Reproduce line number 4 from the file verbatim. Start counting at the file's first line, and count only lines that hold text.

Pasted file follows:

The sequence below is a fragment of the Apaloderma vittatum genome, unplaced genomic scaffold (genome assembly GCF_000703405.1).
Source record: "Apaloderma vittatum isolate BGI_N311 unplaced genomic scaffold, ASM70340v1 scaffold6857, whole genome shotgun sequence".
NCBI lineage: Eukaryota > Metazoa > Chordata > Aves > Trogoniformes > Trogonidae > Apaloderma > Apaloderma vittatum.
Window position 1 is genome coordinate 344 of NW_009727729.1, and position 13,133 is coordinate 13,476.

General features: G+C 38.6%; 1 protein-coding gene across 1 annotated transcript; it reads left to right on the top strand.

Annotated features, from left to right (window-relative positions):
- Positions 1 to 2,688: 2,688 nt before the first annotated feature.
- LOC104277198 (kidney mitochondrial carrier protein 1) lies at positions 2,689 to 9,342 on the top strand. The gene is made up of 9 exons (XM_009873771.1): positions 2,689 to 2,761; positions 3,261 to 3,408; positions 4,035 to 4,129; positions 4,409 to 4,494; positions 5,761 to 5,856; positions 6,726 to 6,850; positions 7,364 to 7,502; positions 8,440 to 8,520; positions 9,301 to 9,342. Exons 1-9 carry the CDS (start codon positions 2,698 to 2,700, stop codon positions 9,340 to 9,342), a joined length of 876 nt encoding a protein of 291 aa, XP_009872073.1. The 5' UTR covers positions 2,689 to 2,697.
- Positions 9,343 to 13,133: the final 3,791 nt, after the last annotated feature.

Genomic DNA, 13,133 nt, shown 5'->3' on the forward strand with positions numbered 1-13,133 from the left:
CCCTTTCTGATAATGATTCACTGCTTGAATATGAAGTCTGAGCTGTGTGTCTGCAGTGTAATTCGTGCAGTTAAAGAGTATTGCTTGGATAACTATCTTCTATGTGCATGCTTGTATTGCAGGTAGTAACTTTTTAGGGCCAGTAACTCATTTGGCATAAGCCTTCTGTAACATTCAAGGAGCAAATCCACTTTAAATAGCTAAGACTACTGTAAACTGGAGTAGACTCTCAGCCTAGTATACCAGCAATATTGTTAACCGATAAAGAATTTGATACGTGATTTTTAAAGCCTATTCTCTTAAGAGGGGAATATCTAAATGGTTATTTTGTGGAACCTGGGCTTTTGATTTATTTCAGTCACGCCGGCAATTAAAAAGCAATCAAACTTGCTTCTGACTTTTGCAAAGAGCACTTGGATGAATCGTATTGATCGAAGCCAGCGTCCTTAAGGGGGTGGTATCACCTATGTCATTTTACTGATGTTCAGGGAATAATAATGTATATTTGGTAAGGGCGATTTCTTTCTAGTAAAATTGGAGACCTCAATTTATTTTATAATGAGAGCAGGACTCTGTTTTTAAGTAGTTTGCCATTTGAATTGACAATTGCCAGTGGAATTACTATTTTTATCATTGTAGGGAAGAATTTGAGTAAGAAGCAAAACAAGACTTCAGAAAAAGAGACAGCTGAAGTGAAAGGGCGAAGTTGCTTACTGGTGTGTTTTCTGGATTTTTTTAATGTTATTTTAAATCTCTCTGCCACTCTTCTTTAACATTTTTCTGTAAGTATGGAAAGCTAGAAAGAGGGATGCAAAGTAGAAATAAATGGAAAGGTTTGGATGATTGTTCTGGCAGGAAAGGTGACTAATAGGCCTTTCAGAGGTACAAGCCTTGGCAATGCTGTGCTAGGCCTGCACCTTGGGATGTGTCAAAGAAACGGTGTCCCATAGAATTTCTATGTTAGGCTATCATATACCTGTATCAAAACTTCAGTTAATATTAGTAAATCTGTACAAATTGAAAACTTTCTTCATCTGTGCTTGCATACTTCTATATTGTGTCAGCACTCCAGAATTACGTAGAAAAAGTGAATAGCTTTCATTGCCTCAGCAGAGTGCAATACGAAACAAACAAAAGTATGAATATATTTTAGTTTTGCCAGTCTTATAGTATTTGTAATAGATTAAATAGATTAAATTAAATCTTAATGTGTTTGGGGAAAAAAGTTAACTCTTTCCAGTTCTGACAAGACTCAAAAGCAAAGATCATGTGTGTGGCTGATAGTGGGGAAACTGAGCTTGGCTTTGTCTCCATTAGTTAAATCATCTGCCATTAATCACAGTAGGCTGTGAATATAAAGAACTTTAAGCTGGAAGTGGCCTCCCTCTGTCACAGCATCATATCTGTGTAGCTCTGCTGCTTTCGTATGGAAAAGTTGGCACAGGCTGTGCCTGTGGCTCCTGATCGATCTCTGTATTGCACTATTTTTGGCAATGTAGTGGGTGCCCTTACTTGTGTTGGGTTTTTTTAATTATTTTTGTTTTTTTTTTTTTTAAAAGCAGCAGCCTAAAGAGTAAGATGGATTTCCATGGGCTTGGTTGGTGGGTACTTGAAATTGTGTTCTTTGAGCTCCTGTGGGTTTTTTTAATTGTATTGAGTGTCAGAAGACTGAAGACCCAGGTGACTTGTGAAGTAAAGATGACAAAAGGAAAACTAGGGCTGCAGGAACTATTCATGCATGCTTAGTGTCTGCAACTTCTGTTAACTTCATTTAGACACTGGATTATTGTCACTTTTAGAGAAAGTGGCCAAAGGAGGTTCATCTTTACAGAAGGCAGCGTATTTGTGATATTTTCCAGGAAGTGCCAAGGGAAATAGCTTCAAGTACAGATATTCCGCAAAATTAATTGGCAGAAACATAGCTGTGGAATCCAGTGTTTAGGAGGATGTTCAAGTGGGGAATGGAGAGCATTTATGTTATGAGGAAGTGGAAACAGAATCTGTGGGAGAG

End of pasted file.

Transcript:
Window position 1 is genome coordinate 344 of NW_009727729.1, and position 13,133 is coordinate 13,476.